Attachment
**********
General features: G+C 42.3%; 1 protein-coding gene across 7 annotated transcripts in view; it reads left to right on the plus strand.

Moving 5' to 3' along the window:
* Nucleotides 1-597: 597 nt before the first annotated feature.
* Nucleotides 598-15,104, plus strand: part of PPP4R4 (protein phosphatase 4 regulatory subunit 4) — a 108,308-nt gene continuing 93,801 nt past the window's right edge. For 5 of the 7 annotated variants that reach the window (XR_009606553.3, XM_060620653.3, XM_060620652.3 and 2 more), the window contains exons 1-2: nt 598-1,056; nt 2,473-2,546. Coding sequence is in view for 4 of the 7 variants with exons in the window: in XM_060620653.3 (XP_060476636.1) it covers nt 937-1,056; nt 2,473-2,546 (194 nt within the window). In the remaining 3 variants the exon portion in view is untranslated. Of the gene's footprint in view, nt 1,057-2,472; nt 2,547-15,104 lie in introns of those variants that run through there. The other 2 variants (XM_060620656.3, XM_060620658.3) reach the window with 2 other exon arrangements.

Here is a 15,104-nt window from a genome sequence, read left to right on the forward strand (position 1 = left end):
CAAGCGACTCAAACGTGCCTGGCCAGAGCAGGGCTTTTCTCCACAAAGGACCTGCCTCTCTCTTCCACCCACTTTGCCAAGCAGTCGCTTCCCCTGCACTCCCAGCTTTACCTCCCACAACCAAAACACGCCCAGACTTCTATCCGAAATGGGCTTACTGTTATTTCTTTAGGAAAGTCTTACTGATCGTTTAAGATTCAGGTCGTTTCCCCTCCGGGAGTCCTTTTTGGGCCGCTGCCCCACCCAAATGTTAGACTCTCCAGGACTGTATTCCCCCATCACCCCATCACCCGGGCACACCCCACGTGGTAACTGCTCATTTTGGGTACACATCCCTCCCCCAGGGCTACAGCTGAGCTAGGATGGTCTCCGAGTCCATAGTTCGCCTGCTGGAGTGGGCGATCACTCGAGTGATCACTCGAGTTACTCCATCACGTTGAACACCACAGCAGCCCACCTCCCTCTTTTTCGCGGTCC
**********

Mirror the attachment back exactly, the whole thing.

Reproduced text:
General features: G+C 42.3%; 1 protein-coding gene across 7 annotated transcripts in view; it reads left to right on the plus strand.

Moving 5' to 3' along the window:
* Nucleotides 1-597: 597 nt before the first annotated feature.
* Nucleotides 598-15,104, plus strand: part of PPP4R4 (protein phosphatase 4 regulatory subunit 4) — a 108,308-nt gene continuing 93,801 nt past the window's right edge. For 5 of the 7 annotated variants that reach the window (XR_009606553.3, XM_060620653.3, XM_060620652.3 and 2 more), the window contains exons 1-2: nt 598-1,056; nt 2,473-2,546. Coding sequence is in view for 4 of the 7 variants with exons in the window: in XM_060620653.3 (XP_060476636.1) it covers nt 937-1,056; nt 2,473-2,546 (194 nt within the window). In the remaining 3 variants the exon portion in view is untranslated. Of the gene's footprint in view, nt 1,057-2,472; nt 2,547-15,104 lie in introns of those variants that run through there. The other 2 variants (XM_060620656.3, XM_060620658.3) reach the window with 2 other exon arrangements.

Here is a 15,104-nt window from a genome sequence, read left to right on the forward strand (position 1 = left end):
CAAGCGACTCAAACGTGCCTGGCCAGAGCAGGGCTTTTCTCCACAAAGGACCTGCCTCTCTCTTCCACCCACTTTGCCAAGCAGTCGCTTCCCCTGCACTCCCAGCTTTACCTCCCACAACCAAAACACGCCCAGACTTCTATCCGAAATGGGCTTACTGTTATTTCTTTAGGAAAGTCTTACTGATCGTTTAAGATTCAGGTCGTTTCCCCTCCGGGAGTCCTTTTTGGGCCGCTGCCCCACCCAAATGTTAGACTCTCCAGGACTGTATTCCCCCATCACCCCATCACCCGGGCACACCCCACGTGGTAACTGCTCATTTTGGGTACACATCCCTCCCCCAGGGCTACAGCTGAGCTAGGATGGTCTCCGAGTCCATAGTTCGCCTGCTGGAGTGGGCGATCACTCGAGTGATCACTCGAGTTACTCCATCACGTTGAACACCACAGCAGCCCACCTCCCTCTTTTTCGCGGTCC